05/18/2010 11:00PM

Hitting 100 becomes a racing rarity at Emerald

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AUBURN, Wash. - Top-end Beyer Speed Figures at Emerald Downs have declined markedly in recent seasons, a point underscored Sunday when Noosa Beach received a 95 Beyer for his track-record-tying performance in the Seattle Handicap.

Noosa Beach ran six furlongs in 1:07 to equal the standard set by Atta Boy Roy last September. But while Atta Boy Roy's effort earned a 102 Beyer, Noosa Beach's Beyer Speed Figure, computed by Andrew Beyer himself, came back about two lengths slower.

Dennis Harp normally compiles speed ratings for Emerald Downs. But when Harp, who lives in the San Francisco Bay Area, took ill over the weekend, Beyer stepped in to do the numbers for Friday, Saturday, and Sunday, using the methodology he first wrote about in his 1975 book "Picking Winners: A Horseplayer's Guide." Beyer Speed Figures have been a staple in Daily Racing Form past performances since 1991.

Beyer and his team of employees compile figures for every horse in every race run in North America. Their figures account for the inherent speed of the racetrack on the day the race was run. And on Sunday at Emerald, the surface was off-the-charts fast. Royal Game won a $20,000 maiden claimer in 1:09.20 for six furlongs. Polo Bender captured a $5,000 claimer in 1:08.60. Barata, a 3-year-old filly making her first start, won a $7,500 maiden claimer in 1:09.80.

"Racetracks don't get much faster," Beyer said. "The variants were like minus-50 or faster, which is as souped up as a track can get. It was quite remarkable."

Much like its Seattle-area predecessor, Longacres, Emerald Downs has been recognized for supersonic race times. In 2005, Sabertooth blazed 6 1/2 furlongs in 1:13 to set a North American record. Sky Jack won the 2003 Longacres Mile in 1:33. Two horses, Willie the Cat and The Great Face, have covered 5 1/2 furlongs in 1:01.20. That, too, is a North American record.

But while the surface has been conducive to speed, it appears the horses themselves have been slowing. In Emerald's first eight seasons, from 1996-2003, a total of 21 Beyer Speed Figures of 105 or higher were assigned, topped by a 116 given to Crowning Meeting in 2000. But in the six-plus seasons since 2003, just one horse has earned a figure of 105 or higher - the 108 assigned to Sabertooth for his record-setting performance in 2005.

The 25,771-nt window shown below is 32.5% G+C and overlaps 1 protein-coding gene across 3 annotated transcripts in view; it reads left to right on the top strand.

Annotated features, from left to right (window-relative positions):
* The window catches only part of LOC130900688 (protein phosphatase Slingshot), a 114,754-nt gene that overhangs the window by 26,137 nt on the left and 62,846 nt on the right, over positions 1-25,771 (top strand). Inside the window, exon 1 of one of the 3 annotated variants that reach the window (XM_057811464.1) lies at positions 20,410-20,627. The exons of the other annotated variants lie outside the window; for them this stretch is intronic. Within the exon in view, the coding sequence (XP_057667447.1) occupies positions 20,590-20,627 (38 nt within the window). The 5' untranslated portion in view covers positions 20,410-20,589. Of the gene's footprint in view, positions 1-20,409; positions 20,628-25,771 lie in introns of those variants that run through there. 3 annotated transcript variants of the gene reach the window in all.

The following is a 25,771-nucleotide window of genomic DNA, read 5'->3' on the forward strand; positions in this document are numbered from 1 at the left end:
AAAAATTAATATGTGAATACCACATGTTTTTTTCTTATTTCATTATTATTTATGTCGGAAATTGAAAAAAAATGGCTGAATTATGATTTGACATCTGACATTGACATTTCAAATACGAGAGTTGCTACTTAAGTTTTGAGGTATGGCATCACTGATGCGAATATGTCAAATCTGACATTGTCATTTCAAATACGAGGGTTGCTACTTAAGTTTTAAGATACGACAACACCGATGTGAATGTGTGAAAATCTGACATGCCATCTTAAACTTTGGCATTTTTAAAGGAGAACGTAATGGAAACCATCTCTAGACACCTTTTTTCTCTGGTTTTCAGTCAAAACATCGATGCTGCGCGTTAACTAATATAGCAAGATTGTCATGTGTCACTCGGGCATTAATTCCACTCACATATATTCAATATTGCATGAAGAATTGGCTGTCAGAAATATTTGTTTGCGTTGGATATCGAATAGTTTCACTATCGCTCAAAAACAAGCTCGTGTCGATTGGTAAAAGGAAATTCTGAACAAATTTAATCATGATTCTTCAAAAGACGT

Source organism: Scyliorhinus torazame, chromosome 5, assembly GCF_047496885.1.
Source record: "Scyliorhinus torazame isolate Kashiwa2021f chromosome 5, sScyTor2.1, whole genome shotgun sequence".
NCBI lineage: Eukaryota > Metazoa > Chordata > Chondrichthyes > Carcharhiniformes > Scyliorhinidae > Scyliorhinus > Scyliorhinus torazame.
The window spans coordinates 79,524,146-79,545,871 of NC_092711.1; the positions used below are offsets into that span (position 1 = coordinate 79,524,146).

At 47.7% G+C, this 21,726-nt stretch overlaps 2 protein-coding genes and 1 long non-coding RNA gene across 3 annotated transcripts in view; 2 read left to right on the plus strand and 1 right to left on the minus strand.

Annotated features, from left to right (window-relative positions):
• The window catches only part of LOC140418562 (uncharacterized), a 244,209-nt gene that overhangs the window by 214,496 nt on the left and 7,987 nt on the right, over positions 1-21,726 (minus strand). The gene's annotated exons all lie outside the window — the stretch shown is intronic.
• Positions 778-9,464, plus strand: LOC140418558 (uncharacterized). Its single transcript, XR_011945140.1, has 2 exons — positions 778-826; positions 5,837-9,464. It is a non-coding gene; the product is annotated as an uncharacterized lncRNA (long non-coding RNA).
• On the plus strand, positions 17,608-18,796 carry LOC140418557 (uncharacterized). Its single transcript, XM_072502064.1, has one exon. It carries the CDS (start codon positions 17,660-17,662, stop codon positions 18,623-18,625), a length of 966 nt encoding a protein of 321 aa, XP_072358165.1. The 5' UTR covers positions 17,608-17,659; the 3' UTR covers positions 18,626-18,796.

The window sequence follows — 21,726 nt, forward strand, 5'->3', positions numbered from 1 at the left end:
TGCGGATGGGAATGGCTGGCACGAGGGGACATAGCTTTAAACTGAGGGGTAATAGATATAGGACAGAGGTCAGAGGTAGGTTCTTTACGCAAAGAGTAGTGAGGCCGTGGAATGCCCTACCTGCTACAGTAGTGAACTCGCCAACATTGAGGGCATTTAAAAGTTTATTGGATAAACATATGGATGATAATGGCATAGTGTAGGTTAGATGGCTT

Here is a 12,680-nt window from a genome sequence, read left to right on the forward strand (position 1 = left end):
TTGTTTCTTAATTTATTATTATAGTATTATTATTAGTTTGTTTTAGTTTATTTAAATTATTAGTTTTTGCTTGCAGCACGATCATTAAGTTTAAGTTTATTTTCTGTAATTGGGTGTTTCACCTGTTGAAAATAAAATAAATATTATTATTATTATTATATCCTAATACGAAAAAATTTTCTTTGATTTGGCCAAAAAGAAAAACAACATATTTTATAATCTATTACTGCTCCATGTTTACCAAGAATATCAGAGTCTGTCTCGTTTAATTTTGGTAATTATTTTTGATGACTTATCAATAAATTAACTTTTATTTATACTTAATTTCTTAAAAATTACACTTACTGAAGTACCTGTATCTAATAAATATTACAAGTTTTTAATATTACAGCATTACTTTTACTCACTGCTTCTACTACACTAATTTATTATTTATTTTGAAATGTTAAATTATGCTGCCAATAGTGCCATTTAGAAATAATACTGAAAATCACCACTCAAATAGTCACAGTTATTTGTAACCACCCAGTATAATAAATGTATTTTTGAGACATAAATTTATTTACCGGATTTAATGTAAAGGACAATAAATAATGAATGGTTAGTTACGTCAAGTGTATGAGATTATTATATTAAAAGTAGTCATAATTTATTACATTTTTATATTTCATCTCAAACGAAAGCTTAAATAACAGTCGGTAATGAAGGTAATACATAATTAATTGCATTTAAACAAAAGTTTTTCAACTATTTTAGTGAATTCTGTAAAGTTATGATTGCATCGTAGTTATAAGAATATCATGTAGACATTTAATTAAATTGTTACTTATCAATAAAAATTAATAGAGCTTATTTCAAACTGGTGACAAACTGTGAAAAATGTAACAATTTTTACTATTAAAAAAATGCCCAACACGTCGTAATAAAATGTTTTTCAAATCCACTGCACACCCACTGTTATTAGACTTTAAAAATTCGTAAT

Beyer theorizes that a host of factors - a shrinking horse population, stagnant purses, declines in the breeding industry - may have contributed to a subtle decline in the quality, and speed, of the horses at Emerald Downs.

"The only explanation would be the horses aren't as good," he said. "Our system of numbers is such that they are comparable from year to year."

When Beyer's lieutenants compile speed ratings, they begin with a chart of par times - essentially the average time for a given class at a given distance over the past year or more. They then compare actual race times to the pars. If the actual times are faster than par, they assign a negative variant and adjust the Beyer Speed Ratings accordingly.

Beyer said there have been no major revisions to Emerald Downs par times over the years, though minor adjustments are made when warranted.

"We regularly look at how horses do when they're shipping between different tracks," he said. "If it's between Emerald Downs and California, we would look at all the evidence over a period of time to make sure, say, a 90 at Emerald equals a 90 in California. So if a track over time is getting stronger or getting weaker . . . if the horses who are running a 90 at Emerald are running an 80 in California, we might have to adjust. I don't know if that happened here, but that's the methodology."

In 2005, Emerald Downs stakes races for older males received an average Beyer Speed Figure of 95, decreasing to 94 in 2006, 93 in 2007-08, and 91 in 2009.

"In looking at older males in 2000, the average was at 98, so they have in fact been slowly trending downward over the past decade," Beyer said. "Washington isn't the only state where you're probably seeing a little decline in the quality of the horses."

Assessment needed the race

Assessment, winner of the 2009 Longacres Mile en route to horse of the meeting honors, closed willingly last Sunday to finish fifth in the Seattle Handicap, five lengths behind winner Noosa Beach. It was the 6-year-old gelding's first start since undergoing ankle surgery in September.

"In the post-parade, he was as a happy as can be," jockey Gallyn Mitchell said. "I wanted to give him a nice, clean trip. He was a little wider than I wanted, but it was no problem. When I made my move, I saw Noosa Beach take off and Assessment started to get tired. Every horse that beat him today had a race under his belt. I had a feeling he'd need a race."